How to cycle to work — or school — with confidence
How to cycle to work — or school — with confidence
Few things in life offer almost complete benefits, but becoming a cycle commuter is one decision that has very few drawbacks. For the wider world, the cycle commuter helps to reduce traffic fumes and congestion. For family, teachers and employers, the cycle commuter often spends less time stuck in traffic or on trains and buses and is more alive once reaching work or school. And for cycle commuters themselves, adopting the habit of riding their bike each day will make them healthier, fitter and happier. So what’s stopping everyone?
Actually, I can understand when any novice commuter might feel nervous about mixing with cars and general road traffic. Many people tend to think that cyclists are at the mercy of other road users.
However, the roads are considerably less hazardous for competent cyclists who know what they’re doing. Other road users may command bigger vehicles but there is still a lot cyclists can do to influence the way others behave towards them. The more confident you are on the road, the safer you’ll be. So here are some simple steps you can take to make your cycle commute a safe and pleasurable experience.
Pick your route
The first thing to do is pick a route that you enjoy and doesn’t overwhelm you. The beauty of a city or town landscape is that there is a myriad of rat-runs, cycle paths, park routes and backstreet passages that you can take to avoid traffic and make your journey more pleasant. Please, don’t mix with other road users and their queue-induced pent-up frustration on the main road just because that’s the only way you know. Nip down a side street and do some urban exploring — you might just find a gem of a route. Try the Journey Planner for a range of routes or check at Cycle A-way to find cycling maps and guides for your area.
It’s a virtuous circle: the more you ride a bike, the better your bike control, the safer you feel, the more you enjoy cycling, so the more you ride your bike. The cycling games and exercises you might have done as a youngster for a cycling proficiency award are just as valid now — take every chance you can to improve your handling techniques. In particular, practise looking over your right shoulder, signalling and moving out. And at the weekend, consider taking your commuting bike on some gentle off-road trails with loose surfaces to get a feel for more advanced bike control.
Stay away from the kerb
This is a hugely important piece of advice and one that many young or nervous riders find counter-intuitive. Any cyclist who is riding tight to the side of the road is actually more, rather than less, likely to have an accident. They might run up against the edge of the pavement and come off their bike. Drivers are more likely to chance their luck and try to overtake a kerb-crawler in gaps that aren’t suitable. And the area near the kerb is where broken glass and other dangers lurk. So ride a good 3ft or 1m from the kerb and be confident that drivers will treat you with respect.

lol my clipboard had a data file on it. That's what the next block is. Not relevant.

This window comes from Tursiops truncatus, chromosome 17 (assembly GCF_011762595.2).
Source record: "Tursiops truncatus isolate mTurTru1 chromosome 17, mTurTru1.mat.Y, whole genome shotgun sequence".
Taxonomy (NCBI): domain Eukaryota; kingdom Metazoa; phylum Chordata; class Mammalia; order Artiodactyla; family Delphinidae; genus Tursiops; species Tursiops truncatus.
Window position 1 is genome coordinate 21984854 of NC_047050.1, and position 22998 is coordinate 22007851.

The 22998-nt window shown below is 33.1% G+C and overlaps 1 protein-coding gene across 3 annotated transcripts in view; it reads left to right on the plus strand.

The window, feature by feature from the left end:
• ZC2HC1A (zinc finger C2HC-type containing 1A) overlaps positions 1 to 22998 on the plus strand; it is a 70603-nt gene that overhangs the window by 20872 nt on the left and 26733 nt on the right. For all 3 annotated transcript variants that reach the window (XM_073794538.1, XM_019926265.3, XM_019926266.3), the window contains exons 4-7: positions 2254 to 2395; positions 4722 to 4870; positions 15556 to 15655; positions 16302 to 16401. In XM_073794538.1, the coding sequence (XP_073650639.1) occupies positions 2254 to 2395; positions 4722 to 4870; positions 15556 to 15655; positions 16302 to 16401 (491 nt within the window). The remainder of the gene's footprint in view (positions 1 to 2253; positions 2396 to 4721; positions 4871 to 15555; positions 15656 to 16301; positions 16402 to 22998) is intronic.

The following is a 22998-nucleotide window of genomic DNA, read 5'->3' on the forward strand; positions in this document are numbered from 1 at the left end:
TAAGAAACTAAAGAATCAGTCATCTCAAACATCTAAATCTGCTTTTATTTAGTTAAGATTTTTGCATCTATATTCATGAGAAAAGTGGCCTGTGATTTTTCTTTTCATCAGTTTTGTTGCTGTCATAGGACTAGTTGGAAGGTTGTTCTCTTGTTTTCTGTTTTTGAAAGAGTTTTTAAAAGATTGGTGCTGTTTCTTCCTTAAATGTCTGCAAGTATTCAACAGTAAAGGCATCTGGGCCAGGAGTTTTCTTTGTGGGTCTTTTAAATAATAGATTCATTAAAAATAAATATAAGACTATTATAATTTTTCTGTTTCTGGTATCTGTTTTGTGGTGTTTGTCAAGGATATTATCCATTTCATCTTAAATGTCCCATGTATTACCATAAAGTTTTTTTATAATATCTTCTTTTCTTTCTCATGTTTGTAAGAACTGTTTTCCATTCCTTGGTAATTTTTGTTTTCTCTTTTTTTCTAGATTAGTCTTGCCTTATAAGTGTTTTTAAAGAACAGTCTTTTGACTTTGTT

Lorries are one of the biggest dangers for cyclists in city environments, and if you’ve ever sat in a lorry cab you’ll see why. From their seat, lorry drivers are faced with incredibly large blind spots, extending 6ft in front of the vehicle and running down a large portion of the vehicle’s sides. Meanwhile, current cycling infrastructure points cyclists right down these blind spots, meaning many riders creep down them to get to the head of the queue of traffic. Until we have more direct vision lorries on our streets, the easiest and safest thing is to treat HGVs and buses with the utmost respect, stay behind and refrain from sneaking down their side.
After left-turning lorries, another common cause of cyclists’ accidents are vehicles entering the main carriageway from side roads, particularly on the left. Sometimes a driver simply won’t see a cyclist coming and pull out. To combat this, the cyclist can do a couple of things:
- Ride away from the kerb (again!). Studies suggest drivers only really register traffic coming towards them in expected areas of the road. If you are riding in the gutter, they’re not expecting traffic there, so your presence isn’t registered.
- Make eye contact with the driver pulling out. Then you’ll be able to deduce if they have spotted you.
Parked cars are one of the lesser-known but frequent dangers for cyclists, with unwitting motorists opening their doors into the path of a rider. Look through the back windscreen of a parked car as you approach to see if anybody is inside, and give parked cars a nice wide berth in case a door does swing open.
Choose your cycle lanes wisely and don’t feel constrained by a couple of lines painted on the tarmac — some cycle lines simply aren’t fit for purpose. Drivers are required to give cyclists as much room as they would a car when they overtake in all circumstances (Rule 163 in the Highway Code). However, many seem to think as long as they’re not driving in a cycle lane, that’s OK. If a cycle lane looks particularly narrow, ride on the outside line demarking it — that way drivers will have to give you proper room.
Riding with children
Any sensible parent will want to be there when their child first cycles on the road. The Highway Code allows two cyclists to ride side-by-side — parents, ride on the outside, but be courteous to other road users and go single file when you need to. In fact, single file most of the time isn’t a bad idea anyway, as it allows your child to concentrate on what they’re doing. When you do go single file, make sure you cycle about 2 metres behind and 1ft or 30cm further towards the centre of the road than your child. Just as at ‘meet the teacher evenings’, it’s time to act as their human shield!